As a refresher, 87% of potential guests agree that an appropriate response from management to a negative review improves their perception of a given hotel. 70% say reading aggressive or defensive responses from management makes them less likely to book, and 82% say seeing regular responses from management makes them more likely to book.

My research indicates boutique hotels respond to their reviews much more regularly than standard hotels, which is another thing that sets your industry apart.

If you’re not responding to every review you get, you’re not keeping up with your reputation.

You’ll encounter more positive reviews than a standard hotel will, but you still need to respond to those reviews.

Your responses should be personalized, detailed, and authentic. This hotel’s review responses provide some excellent examples.

Basically, responding to reviews is another part of your service. You build more personal connections and relationships with your guests than standard hotels do, and providing an excellent guest experience extends past their stay with you.

Potential guests will see the care you put into your responses, and the majority of them take those responses into consideration when they’re researching your property.

I suggest setting aside five to ten minutes every morning to monitor and respond to reviews– that way your guests are fresh in your mind, and you won’t fall behind on your responses. Responding to positive reviews should come easy, but if you need a refresher on responding to negative reviews, we wrote about that earlier this year.

Fresh Reviews Count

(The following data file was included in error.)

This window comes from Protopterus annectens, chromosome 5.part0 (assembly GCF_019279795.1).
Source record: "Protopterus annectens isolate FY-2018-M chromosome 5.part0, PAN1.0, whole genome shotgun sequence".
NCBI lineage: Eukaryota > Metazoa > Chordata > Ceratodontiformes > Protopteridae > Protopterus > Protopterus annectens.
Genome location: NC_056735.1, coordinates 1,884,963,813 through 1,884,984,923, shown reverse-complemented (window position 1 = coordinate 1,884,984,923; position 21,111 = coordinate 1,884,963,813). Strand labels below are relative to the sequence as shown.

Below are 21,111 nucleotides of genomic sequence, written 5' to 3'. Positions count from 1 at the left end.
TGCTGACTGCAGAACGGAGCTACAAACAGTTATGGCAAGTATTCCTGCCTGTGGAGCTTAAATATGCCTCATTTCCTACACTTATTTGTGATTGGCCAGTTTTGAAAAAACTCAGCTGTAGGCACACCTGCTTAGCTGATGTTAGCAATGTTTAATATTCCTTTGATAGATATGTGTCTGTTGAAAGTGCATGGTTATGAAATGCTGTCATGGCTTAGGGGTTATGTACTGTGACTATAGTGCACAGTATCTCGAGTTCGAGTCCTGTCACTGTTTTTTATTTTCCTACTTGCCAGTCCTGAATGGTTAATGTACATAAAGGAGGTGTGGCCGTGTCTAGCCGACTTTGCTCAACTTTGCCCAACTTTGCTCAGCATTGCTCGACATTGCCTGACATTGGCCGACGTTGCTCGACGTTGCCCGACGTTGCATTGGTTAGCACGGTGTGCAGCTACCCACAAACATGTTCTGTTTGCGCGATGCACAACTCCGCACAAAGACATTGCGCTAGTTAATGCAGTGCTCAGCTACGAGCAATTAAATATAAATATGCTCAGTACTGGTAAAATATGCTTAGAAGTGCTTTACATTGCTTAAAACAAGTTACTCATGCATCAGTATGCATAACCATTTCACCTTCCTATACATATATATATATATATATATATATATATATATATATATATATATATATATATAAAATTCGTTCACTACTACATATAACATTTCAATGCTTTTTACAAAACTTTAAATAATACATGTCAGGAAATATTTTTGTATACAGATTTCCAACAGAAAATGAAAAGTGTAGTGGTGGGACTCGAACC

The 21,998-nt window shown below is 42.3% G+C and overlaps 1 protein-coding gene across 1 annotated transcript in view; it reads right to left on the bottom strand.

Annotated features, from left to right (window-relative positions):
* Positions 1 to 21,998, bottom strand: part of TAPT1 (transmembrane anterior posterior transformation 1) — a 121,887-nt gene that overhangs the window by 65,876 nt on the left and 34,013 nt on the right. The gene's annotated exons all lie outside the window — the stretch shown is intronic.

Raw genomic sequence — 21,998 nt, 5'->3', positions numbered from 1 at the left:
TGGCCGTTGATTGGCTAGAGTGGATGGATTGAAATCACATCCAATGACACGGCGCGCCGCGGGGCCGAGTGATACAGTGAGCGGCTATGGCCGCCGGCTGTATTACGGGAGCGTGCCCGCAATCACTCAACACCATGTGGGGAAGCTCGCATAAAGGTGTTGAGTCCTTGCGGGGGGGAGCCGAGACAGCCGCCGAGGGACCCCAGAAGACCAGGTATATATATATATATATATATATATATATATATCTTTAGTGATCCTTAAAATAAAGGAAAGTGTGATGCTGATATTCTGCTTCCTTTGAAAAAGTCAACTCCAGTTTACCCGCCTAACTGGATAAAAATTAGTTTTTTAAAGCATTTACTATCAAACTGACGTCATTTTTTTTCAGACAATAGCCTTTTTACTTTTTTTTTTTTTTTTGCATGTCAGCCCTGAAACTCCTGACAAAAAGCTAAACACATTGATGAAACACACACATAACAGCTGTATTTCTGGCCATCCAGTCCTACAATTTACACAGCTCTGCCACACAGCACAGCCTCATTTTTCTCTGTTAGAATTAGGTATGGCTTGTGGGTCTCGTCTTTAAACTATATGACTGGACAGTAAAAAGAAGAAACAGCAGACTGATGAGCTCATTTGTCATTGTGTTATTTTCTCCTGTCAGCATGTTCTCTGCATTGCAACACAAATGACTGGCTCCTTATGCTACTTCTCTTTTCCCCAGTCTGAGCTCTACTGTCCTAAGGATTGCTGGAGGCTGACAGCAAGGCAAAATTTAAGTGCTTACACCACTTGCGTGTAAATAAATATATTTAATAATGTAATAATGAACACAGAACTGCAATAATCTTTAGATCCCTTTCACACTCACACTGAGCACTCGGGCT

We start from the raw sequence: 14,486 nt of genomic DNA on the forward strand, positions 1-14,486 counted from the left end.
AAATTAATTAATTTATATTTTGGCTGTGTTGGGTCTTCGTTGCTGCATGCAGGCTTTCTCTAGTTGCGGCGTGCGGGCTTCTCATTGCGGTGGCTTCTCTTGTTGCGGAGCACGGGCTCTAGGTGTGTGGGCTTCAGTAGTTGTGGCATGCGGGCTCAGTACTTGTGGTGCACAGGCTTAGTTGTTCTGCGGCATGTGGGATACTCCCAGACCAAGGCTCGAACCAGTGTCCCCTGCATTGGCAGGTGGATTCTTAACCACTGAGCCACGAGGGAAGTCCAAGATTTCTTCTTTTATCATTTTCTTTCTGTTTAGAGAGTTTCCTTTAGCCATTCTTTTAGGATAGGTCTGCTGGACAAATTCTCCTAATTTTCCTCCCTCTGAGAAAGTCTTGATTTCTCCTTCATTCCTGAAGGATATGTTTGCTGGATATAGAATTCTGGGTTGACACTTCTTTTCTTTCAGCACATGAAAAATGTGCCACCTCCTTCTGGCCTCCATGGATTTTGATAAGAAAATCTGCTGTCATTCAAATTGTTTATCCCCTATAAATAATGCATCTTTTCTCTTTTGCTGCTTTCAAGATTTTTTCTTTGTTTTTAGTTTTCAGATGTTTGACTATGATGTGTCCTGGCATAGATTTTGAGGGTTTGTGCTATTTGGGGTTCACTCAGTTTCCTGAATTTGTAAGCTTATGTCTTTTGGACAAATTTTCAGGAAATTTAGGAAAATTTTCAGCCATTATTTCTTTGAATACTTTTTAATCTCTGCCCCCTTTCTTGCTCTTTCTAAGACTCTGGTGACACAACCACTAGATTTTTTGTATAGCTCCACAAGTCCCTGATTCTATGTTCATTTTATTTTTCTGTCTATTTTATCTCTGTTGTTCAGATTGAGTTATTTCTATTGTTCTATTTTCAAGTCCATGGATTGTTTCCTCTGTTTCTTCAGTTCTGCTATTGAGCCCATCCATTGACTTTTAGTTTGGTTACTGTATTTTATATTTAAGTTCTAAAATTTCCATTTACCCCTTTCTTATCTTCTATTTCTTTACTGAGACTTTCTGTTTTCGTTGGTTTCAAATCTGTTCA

fancy hotel room

Aside from responding to reviews, your other main focus should probably be earning fresh reviews.

When it comes to asking for reviews, you may have more luck than standard properties because of that personal connection you make with your guests. Still, you have to ask.

This article reports that fresh reviews,, along with overall rating, make a big impact on sites like TripAdvisor.

“To move up on the Popularity Index, improving customer experience is far more important than getting a greater volume of reviews. But, don’t forget: As a function of averages, it is more difficult to improve your ranking on the Popularity Index as you climb the scale. So, if you’re already trending toward the top of your market, it may be necessary to get a greater quantity of recent reviews in order to dominate your competition.”

Fresh reviews also allow you to pay attention to what your guests are saying. They can help you make improvements, and also address guest feedback on your blog and social media channels.
When your guests see that you take their feedback to heart, they’re much more likely to become repeat customers.

Your service is likely better than what larger, chain hotels are able to offer. Fresh reviews will reflect your commitment to service, and they’ll indicate what you’re doing right and how you can improve.

You can also use fresh reviews to ask for referrals. If your guests feel they’ve had an incredible experience at your property, they’re more likely to refer a friend or family member to your hotel. If you throw in a referral bonus, as well– you can do the math.

Discuss online reviews and how you’re asking for them during your weekly sales meetings, as well. You should have a review strategy in place, and you should have a solid system for asking guests to leave a review.


There are a thousand ways you can spend your marketing budget, but investing in your online reputation is an easy win. Compared to other industries, you’re already a step ahead when it comes to making personal connections with your guests, and a step ahead when it comes to receiving positive reviews.

As long as you’re constantly asking your guests to leave fresh reviews, and responding to every review you receive, allocating part of your marketing budget toward your online reputation will be the easiest spending decision you make every month.

Thanks for reading!



About Brodie Tyler

Brodie Tyler is an experienced speaker, published author, innovative entrepreneur, and digital marketing expert since 2000. When he's not working, he's probably hanging out with his wife and four kids.